She opened her eyes as she started awake. There was a soft rustling as of papers being shuffled and arranged, and a weight shifted in the bed behind her. The light from her grandmother’s bedside lamp cast shadows across the walls as something moved in front of it. She looked up to the wooden wind chimes hanging from the ceiling and shivered as they swayed slightly, casting long dancing shadows of their own.
There was no answer to her whispered call. She rolled over in bed and sat up. There was no one there. She looked briefly at the old black velvet painting of a matador that hung on the wall between the room’s entrance and the door to the closet. In the painting, a man stood holding a long sword in his left hand, and a vivid red cape was draped on his right arm. Was it the dark colors used in the painting coupled with that stark splash of red that disturbed her, or the fact that those soulless black eyes seemed to follow her every move? She had had nightmares of the man on a regular basis, usually involving him being sealed up in the closet. She tried but failed not to look at the closet door, staring at the myriad knives stuck all around the door jam. She wondered, not for the first time, why the door had to be secured from the outside if all her grandmother wanted was to keep her out of the closet. She would never have dreamed of opening that door, knowing in its ceiling there was a black hole, the only access to the attic above.
There was still no answer and she was scared to be in the room by herself. Throwing back the blankets, she stood on the bed, leaping out as far as she could to keep from having her feet anywhere near the edge of the bed. She knew how her grandmother hated it when she did that, but she was scared there was something under the bed and just could not bring herself to put her feet where it might catch hold of them.
She moved to stand in the doorway, but there were no other lights on in the house and she could see little in the gloom. She called out again, slightly louder than before but still afraid of making too much sound in the dark. There was still no answer. She stepped out, edging along the side of the hall to the door to the living room. Her eyes were riveted to the giant fan in the ceiling of the hall, praying that it would not move as she passed. It did not, and she sighed in relief as she slipped through the door behind her.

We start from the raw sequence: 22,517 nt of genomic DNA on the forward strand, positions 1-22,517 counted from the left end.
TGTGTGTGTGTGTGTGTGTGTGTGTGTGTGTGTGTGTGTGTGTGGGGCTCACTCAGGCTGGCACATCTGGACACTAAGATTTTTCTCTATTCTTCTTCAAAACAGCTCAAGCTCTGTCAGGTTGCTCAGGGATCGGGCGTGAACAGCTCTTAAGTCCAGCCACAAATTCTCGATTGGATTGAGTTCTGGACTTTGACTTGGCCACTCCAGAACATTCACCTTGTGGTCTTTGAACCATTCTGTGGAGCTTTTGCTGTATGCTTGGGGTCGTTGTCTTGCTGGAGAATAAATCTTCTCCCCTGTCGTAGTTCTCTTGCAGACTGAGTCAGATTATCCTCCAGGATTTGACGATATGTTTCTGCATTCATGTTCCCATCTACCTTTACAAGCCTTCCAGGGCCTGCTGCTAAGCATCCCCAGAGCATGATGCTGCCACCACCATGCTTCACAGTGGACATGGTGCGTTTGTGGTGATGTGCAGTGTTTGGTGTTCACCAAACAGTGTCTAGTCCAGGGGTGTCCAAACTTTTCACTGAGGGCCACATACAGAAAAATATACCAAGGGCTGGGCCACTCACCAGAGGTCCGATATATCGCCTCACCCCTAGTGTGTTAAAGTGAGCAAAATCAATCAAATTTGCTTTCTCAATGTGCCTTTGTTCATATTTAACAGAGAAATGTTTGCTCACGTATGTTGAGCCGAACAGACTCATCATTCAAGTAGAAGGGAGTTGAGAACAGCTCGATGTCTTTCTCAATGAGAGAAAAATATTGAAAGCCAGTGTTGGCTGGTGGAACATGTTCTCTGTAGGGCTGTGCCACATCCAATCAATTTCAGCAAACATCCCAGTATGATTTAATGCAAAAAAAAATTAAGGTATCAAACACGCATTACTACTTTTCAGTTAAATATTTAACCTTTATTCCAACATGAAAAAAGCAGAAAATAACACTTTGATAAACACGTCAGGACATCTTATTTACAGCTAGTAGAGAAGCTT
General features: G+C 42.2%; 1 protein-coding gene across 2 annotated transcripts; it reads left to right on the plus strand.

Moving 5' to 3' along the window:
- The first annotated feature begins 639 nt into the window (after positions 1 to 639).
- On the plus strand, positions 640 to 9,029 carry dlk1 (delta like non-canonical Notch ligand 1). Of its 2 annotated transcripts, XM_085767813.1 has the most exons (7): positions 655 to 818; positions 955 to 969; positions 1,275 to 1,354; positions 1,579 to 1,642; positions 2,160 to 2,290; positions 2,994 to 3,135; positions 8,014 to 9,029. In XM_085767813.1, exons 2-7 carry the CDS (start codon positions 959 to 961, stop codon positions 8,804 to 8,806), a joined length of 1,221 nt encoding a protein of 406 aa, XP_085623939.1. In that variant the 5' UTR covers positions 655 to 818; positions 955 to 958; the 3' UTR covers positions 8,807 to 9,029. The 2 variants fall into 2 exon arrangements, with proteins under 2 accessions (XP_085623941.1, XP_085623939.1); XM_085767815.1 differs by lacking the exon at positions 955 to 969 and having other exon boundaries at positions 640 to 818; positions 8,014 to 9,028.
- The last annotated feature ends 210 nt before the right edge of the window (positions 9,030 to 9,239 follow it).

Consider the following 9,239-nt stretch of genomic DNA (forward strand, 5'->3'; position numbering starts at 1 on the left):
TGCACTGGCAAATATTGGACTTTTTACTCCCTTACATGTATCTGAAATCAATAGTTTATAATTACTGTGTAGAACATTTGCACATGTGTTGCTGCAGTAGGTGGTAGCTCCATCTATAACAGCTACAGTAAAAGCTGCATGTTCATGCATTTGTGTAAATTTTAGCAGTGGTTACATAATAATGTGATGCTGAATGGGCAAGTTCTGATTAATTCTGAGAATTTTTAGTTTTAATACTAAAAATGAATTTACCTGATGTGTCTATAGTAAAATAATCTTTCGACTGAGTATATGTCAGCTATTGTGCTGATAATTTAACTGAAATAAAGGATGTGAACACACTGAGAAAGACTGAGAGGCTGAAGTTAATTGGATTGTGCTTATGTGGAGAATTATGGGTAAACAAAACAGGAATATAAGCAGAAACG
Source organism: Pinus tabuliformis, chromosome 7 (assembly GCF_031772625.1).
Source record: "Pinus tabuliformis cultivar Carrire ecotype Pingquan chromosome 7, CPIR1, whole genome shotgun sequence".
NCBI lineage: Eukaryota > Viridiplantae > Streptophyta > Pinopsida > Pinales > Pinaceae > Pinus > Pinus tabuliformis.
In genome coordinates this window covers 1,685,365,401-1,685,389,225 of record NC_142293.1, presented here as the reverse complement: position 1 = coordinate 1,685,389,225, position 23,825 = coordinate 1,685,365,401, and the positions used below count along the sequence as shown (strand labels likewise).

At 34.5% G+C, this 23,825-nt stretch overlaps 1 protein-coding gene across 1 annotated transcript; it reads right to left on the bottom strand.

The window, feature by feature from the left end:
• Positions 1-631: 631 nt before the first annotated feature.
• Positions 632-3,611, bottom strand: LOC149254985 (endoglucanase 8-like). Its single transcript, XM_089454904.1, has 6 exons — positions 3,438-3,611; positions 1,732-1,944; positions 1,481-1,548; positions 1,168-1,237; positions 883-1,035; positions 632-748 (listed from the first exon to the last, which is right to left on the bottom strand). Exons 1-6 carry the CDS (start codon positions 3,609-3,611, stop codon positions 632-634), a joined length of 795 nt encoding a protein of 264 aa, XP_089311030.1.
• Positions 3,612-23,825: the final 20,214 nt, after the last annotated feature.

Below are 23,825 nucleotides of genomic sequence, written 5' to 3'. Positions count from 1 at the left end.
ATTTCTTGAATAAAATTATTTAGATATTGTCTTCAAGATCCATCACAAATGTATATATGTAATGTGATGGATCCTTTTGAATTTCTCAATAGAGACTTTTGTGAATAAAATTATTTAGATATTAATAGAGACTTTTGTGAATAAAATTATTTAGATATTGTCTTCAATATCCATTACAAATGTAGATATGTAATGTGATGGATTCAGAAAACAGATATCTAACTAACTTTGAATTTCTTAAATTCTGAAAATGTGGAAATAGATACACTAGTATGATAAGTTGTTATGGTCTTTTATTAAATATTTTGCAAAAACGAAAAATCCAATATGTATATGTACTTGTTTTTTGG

“Grandma? Are you there?”
The curtains took on an eerie white glow in the light from the moon and billowed out as a chill wind blew through the house. There was no sign of her grandmother in the room, but she thought she heard the sound of footsteps in the kitchen. As she came around the end of the sofa and almost reached the gaping hole that lead into the next room, she heard the rattle of the glass jars that lined the top of the washing machine.
Her voice this time was louder than she had intended and she winced inwardly and looked around in fright. Relief did not find her, even when nothing happened immediately. Her grandmother was not in the kitchen. She walked as gingerly as she could and tried not to disturb the bottles herself, afraid of the sound they made and the attention it drew. Venturing a quick peep into the hall, she looked both ways before jumping out again. She put her back against the wall, trying to muster enough courage to re-enter the hallway as the hairs along the back of her neck stood on end. The bathroom door was ajar and the light was on. While the light from the bedside lamp did nothing to illuminate the hall, and the light from the bathroom did not fare any better, they were both a comfort. Keeping her eyes on the fan, she edged into the hall and toward the bathroom door.
A quick look told her the room was empty. The only place grandma could be was in the bed waiting for her. Standing in the door to the bathroom, she kept her eyes on the unmoving ceiling fan and contemplated her path. If she went around, she would have to go back through the kitchen and the living room without any light to guide her. If she went straight, she would have to go under the fan and the gaping black hole it did little to fill.
She started when she heard a whispered voice.
“Get back in bed.”
Relief flooded her. Edging along the wall, trying hard not to look up, she made her way toward the bedroom door. She gasped as she heard a creak from above, almost jumped out of her skin when two cold hands fell upon her shoulders. She cried out in fear.
“Shh,” a voice whispered, “you need to go back to bed.”
The frozen hands pushed her along, but the girl sighed in relief, realizing it had to be her grandmother. She almost turned around, but the hands on her shoulders tightened and held her.
“No. Go to bed now.”
When the fan above her creaked again she tried to look up, but a hand placed swiftly upon her head kept her looking ahead to the glow from the light in the bedroom.
“Shh. Just go to bed, baby. I’ll come in there for you shortly. I promise. Shh.”
There was a light push from behind and she walked the rest of the way by herself. Coming through the door into the wean light, she looked over to the bed and froze. Her grandmother lay in the bed, asleep.